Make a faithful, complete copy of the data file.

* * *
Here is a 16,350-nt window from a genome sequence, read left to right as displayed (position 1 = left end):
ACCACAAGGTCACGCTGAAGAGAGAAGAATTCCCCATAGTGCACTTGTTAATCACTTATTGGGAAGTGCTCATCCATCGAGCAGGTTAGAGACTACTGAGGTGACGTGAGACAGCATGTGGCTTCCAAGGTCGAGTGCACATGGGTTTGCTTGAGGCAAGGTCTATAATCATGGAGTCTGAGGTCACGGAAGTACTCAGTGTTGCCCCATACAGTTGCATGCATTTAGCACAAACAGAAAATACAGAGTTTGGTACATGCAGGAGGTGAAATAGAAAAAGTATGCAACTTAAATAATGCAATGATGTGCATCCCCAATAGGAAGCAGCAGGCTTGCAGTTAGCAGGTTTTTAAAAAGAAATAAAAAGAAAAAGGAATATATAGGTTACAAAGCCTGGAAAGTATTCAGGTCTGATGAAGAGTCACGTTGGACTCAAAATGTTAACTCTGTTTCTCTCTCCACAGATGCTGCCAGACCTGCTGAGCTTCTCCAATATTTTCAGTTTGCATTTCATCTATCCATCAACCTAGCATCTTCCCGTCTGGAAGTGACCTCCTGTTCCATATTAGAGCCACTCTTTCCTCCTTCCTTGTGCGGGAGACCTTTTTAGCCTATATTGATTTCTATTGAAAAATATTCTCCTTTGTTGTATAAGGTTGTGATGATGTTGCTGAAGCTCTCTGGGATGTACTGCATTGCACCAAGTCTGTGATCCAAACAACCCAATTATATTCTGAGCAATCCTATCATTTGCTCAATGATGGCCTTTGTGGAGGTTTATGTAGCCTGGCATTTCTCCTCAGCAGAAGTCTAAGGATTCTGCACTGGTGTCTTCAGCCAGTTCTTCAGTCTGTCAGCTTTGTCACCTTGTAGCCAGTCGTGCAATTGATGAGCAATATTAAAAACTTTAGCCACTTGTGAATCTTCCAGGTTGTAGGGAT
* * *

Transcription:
Here is a 16,350-nt window from a genome sequence, read left to right as displayed (position 1 = left end):
ACCACAAGGTCACGCTGAAGAGAGAAGAATTCCCCATAGTGCACTTGTTAATCACTTATTGGGAAGTGCTCATCCATCGAGCAGGTTAGAGACTACTGAGGTGACGTGAGACAGCATGTGGCTTCCAAGGTCGAGTGCACATGGGTTTGCTTGAGGCAAGGTCTATAATCATGGAGTCTGAGGTCACGGAAGTACTCAGTGTTGCCCCATACAGTTGCATGCATTTAGCACAAACAGAAAATACAGAGTTTGGTACATGCAGGAGGTGAAATAGAAAAAGTATGCAACTTAAATAATGCAATGATGTGCATCCCCAATAGGAAGCAGCAGGCTTGCAGTTAGCAGGTTTTTAAAAAGAAATAAAAAGAAAAAGGAATATATAGGTTACAAAGCCTGGAAAGTATTCAGGTCTGATGAAGAGTCACGTTGGACTCAAAATGTTAACTCTGTTTCTCTCTCCACAGATGCTGCCAGACCTGCTGAGCTTCTCCAATATTTTCAGTTTGCATTTCATCTATCCATCAACCTAGCATCTTCCCGTCTGGAAGTGACCTCCTGTTCCATATTAGAGCCACTCTTTCCTCCTTCCTTGTGCGGGAGACCTTTTTAGCCTATATTGATTTCTATTGAAAAATATTCTCCTTTGTTGTATAAGGTTGTGATGATGTTGCTGAAGCTCTCTGGGATGTACTGCATTGCACCAAGTCTGTGATCCAAACAACCCAATTATATTCTGAGCAATCCTATCATTTGCTCAATGATGGCCTTTGTGGAGGTTTATGTAGCCTGGCATTTCTCCTCAGCAGAAGTCTAAGGATTCTGCACTGGTGTCTTCAGCCAGTTCTTCAGTCTGTCAGCTTTGTCACCTTGTAGCCAGTCGTGCAATTGATGAGCAATATTAAAAACTTTAGCCACTTGTGAATCTTCCAGGTTGTAGGGAT